As a trans woman myself, I take advantage of the freedom of speech that this amazing country has granted me to argue for tolerance and understanding for my fellow man, and to explore how best to negotiate integration of my transgender brothers and sisters into society.
Meyer later stated:
The reason I am here is because I have witnessed first-hand the unprecedented ideological motivations behind the terms being used, the way they’re used and the way they are defined.
The question that we need to consider is whether the benefits of this legislation outweigh the drawbacks. In my opinion, given that the Canadian Human Rights Commission has already stated that trans people are protected in Canadian human rights law, and given the impending outrageous infringement on freedom of expression, the answer is clear.
However, I know that there are members of the trans community who feel that the passage of this legislation will be the final piece of the puzzle in Canada’s multi-jurisdictional human rights regime. Many also feel that the symbolic gesture of this legislation means that Canada is recognizing the legitimacy of transgender people as equal under the law.
Honourable as those goals may be, they do not detract from the problem that we have before us. We do not have the wherewithal to define the surrounding policies and guidelines in this place, but we can make Parliament’s intent clear. As Senator Baker has pointed out a number of times, the courts constantly make reference to the Senate when determining Parliament’s intent. In this case, we have an obligation to make our intention clear, or make no mistake, we will have compelled speech at the federal level upon the passage of this bill.
Witnesses pleaded with us to make an amendment. The minister herself said this legislation is not intended to compel speech. For that reason, the government should have no problem accepting an amendment in this regard and, in fact, should welcome it.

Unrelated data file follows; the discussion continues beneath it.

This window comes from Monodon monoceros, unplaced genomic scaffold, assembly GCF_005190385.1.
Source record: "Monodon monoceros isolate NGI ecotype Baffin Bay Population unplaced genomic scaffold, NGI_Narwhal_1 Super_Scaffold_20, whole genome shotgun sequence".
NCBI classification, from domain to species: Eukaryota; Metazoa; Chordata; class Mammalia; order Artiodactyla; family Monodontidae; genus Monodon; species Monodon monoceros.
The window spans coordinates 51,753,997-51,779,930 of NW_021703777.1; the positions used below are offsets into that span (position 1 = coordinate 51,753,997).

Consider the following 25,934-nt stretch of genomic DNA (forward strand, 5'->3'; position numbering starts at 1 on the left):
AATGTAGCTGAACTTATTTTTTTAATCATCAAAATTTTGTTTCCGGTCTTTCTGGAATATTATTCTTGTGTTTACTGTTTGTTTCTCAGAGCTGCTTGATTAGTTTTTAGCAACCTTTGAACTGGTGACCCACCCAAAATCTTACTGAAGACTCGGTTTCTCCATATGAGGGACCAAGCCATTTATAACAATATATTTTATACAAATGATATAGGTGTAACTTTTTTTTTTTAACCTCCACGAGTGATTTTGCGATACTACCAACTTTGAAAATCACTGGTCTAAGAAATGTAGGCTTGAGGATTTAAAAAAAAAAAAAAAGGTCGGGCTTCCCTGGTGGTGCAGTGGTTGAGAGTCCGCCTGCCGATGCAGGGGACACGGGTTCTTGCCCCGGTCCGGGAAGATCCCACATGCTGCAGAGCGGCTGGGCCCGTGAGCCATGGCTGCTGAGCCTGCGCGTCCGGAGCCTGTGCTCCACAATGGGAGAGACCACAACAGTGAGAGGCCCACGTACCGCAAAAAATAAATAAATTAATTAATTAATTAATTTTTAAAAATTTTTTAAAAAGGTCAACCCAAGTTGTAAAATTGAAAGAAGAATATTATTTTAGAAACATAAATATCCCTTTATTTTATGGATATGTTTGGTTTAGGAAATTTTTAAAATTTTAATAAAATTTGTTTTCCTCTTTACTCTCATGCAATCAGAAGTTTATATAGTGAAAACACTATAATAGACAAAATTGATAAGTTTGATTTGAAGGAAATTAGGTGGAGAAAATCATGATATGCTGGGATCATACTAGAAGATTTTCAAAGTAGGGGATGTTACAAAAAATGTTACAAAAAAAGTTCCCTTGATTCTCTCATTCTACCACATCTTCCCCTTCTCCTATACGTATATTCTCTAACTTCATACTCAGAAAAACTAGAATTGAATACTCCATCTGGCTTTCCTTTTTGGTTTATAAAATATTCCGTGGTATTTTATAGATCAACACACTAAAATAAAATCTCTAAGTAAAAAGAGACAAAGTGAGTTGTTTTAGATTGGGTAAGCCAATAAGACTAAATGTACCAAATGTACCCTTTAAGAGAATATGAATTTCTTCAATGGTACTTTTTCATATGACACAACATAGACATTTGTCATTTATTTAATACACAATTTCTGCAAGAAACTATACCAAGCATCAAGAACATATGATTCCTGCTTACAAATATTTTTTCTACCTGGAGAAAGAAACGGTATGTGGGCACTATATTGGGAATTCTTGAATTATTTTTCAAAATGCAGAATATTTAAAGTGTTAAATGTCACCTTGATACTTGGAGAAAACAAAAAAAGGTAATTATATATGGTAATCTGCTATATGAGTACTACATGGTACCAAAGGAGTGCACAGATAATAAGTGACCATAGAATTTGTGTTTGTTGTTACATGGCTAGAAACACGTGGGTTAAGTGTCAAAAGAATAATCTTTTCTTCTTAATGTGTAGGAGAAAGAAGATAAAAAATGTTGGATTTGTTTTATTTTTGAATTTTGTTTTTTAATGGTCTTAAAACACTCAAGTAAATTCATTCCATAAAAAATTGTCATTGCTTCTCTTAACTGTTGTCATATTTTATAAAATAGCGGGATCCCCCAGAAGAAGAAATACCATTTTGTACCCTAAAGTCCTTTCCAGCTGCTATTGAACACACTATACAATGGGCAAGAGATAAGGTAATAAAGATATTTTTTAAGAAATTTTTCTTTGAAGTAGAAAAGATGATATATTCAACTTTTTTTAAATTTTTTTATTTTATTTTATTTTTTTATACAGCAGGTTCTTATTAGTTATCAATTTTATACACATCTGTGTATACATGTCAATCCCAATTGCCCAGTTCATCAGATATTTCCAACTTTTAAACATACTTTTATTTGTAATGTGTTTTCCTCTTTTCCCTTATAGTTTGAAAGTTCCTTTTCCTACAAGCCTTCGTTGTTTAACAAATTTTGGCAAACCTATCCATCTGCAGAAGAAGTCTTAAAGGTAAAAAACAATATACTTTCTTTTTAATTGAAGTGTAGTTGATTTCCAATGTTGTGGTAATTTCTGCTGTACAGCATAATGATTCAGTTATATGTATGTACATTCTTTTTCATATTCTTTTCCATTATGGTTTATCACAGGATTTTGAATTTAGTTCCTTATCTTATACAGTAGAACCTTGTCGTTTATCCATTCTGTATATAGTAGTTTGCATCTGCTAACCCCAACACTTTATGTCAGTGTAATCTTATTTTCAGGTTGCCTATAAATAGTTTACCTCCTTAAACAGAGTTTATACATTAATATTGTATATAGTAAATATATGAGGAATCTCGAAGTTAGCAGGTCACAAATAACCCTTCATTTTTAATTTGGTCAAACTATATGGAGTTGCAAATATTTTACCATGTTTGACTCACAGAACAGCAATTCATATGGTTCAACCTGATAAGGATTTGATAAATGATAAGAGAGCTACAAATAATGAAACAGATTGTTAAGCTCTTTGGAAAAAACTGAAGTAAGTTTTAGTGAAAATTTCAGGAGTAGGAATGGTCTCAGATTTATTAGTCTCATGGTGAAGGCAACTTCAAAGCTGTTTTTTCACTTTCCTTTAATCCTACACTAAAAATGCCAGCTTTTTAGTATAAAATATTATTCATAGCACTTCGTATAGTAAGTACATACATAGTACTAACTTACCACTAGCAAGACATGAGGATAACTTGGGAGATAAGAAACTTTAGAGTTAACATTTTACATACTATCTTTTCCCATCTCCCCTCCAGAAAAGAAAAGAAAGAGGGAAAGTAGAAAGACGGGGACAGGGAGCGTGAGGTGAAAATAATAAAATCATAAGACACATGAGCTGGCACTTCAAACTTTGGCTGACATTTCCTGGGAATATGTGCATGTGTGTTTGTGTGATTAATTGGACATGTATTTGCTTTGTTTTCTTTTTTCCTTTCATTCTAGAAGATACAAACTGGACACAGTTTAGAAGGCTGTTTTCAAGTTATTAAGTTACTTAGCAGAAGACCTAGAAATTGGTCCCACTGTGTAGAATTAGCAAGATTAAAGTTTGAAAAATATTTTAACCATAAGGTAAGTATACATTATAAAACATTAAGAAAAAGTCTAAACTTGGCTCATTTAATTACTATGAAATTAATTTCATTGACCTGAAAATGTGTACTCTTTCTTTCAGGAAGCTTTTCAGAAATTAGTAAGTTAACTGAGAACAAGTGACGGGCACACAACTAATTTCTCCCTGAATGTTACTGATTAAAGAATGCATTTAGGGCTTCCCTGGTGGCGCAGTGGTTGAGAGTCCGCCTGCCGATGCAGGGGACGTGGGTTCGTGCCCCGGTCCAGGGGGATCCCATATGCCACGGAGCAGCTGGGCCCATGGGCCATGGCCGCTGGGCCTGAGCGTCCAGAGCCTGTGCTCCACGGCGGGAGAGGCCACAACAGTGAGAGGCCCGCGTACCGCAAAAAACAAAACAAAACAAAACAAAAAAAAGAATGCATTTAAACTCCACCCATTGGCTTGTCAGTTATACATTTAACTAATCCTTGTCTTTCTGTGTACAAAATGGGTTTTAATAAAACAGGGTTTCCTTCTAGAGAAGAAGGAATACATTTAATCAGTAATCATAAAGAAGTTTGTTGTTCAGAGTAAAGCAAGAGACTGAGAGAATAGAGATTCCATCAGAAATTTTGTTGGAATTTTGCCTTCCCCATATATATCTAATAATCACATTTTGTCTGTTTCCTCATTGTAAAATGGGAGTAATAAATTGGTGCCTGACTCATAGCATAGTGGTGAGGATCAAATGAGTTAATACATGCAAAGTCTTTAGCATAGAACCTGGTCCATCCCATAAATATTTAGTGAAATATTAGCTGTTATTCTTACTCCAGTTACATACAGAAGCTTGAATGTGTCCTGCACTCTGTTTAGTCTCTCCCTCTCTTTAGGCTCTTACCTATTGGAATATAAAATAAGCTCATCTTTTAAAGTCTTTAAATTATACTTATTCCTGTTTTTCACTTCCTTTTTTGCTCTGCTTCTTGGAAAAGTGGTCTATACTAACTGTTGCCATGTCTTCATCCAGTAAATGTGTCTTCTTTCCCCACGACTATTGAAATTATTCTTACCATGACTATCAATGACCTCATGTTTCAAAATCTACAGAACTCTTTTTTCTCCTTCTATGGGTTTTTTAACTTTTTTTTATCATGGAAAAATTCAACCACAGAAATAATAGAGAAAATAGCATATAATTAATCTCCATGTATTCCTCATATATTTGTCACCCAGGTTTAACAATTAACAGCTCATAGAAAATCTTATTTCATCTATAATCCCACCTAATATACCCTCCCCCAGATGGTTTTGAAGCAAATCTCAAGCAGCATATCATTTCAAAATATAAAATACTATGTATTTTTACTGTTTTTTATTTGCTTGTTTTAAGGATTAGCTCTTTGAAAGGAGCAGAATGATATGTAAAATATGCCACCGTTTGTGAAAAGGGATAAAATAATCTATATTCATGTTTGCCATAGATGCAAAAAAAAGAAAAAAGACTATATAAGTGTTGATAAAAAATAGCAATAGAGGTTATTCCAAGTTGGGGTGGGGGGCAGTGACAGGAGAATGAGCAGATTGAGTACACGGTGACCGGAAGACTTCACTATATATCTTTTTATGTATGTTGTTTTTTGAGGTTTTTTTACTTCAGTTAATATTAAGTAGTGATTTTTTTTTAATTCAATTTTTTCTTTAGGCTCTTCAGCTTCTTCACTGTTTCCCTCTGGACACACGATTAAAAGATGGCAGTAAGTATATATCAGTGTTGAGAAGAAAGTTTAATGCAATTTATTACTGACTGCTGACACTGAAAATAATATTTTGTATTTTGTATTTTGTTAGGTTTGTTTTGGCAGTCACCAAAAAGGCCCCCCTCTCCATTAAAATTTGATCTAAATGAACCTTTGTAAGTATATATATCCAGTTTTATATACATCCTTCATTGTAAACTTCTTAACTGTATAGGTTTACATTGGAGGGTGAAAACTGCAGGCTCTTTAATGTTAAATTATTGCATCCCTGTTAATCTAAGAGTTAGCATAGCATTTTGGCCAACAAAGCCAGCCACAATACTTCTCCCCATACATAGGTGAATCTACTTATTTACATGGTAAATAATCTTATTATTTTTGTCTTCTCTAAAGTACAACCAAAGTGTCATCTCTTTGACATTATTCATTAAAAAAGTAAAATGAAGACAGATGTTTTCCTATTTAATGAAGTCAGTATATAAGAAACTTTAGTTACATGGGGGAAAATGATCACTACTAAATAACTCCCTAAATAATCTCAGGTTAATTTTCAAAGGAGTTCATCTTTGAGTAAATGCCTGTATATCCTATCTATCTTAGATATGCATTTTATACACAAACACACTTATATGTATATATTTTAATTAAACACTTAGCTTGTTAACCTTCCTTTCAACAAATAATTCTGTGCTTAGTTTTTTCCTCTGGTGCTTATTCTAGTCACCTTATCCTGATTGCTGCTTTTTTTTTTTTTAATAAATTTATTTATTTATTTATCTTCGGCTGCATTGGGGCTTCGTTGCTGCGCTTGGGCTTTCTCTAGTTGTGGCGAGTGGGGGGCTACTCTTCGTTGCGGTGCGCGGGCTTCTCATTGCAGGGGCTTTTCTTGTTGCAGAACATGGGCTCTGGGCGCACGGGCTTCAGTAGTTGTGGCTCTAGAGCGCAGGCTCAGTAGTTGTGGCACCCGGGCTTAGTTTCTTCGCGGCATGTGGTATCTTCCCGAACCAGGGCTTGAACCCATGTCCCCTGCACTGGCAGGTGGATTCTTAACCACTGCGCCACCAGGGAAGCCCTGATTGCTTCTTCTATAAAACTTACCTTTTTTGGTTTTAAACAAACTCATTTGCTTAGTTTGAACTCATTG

In committee, Senator Pratte stated to Queen’s law professor Bruce Pardy:
. . . there is nothing in the legislation that mandates pronouns or nouns. There is nothing in the legislation that says that.
Professor Purdy responded with this:
It sounds like you interpret the statute as though it does not require speech and should not require speech. I agree with you. All I’m saying is it does leave open that possibility because of the control the commission has, and there is an easy way to make sure that your objective and mine are met, and that is to insert a very simple amendment saying what you just said.
Let’s make our intention clear.
Before I conclude, I need to make reference to a couple of issues that tremendously disappointed me at committee.
I already spoke of the one incident in which a senator angrily replied that the witnesses were okay with the incitement of genocide of transgender people. But later, I wanted to append an observation stating the following:
The committee heard from witnesses who raised serious concerns regarding interpretations of this legislation by the Canadian Human Rights Commission, specifically with respect to the compelling of gender-neutral speech from persons who may or may not subscribe to this particular theory of gender.
I felt that it would be a gross mistake on the part of the committee to not include a note about the very serious concerns raised about compelled speech.
The arguments put forward by some esteemed members of the committee were that we did not want to imply that there was any credibility or validity to the arguments raised by the six experts who raised these concerns.